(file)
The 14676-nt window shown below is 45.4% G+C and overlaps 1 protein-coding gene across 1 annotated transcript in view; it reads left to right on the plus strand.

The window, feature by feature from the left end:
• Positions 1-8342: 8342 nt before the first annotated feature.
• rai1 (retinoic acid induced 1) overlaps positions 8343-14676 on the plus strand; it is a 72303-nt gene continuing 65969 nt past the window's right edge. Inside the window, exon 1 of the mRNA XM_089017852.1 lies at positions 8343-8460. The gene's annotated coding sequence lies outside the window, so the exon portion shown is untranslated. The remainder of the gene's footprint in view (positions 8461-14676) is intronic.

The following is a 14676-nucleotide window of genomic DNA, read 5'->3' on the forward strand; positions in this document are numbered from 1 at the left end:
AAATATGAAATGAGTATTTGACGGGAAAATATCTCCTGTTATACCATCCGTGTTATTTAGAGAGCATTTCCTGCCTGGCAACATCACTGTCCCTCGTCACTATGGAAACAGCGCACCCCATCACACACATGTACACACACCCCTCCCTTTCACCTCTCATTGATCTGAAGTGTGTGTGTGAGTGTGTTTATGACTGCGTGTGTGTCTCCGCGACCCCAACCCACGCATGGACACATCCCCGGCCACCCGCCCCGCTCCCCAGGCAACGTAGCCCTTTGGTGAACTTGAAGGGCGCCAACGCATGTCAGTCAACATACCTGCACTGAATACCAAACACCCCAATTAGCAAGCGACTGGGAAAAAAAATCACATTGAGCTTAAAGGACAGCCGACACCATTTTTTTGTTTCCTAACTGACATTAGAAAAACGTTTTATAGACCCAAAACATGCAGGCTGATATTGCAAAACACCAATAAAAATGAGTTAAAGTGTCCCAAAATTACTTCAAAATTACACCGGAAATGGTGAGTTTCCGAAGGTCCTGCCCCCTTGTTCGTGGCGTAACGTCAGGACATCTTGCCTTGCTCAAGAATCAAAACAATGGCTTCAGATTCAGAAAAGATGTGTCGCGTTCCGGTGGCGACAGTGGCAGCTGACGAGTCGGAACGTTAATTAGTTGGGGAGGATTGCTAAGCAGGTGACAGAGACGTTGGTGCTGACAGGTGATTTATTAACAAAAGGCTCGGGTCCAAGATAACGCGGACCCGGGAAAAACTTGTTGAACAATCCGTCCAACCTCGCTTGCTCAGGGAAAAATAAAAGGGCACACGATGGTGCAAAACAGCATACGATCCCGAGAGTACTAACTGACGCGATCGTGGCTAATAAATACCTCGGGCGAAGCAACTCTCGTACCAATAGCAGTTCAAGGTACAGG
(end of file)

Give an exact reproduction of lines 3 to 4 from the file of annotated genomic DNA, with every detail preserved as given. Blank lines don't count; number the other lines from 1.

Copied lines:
• Positions 1-8342: 8342 nt before the first annotated feature.
• rai1 (retinoic acid induced 1) overlaps positions 8343-14676 on the plus strand; it is a 72303-nt gene continuing 65969 nt past the window's right edge. Inside the window, exon 1 of the mRNA XM_089017852.1 lies at positions 8343-8460. The gene's annotated coding sequence lies outside the window, so the exon portion shown is untranslated. The remainder of the gene's footprint in view (positions 8461-14676) is intronic.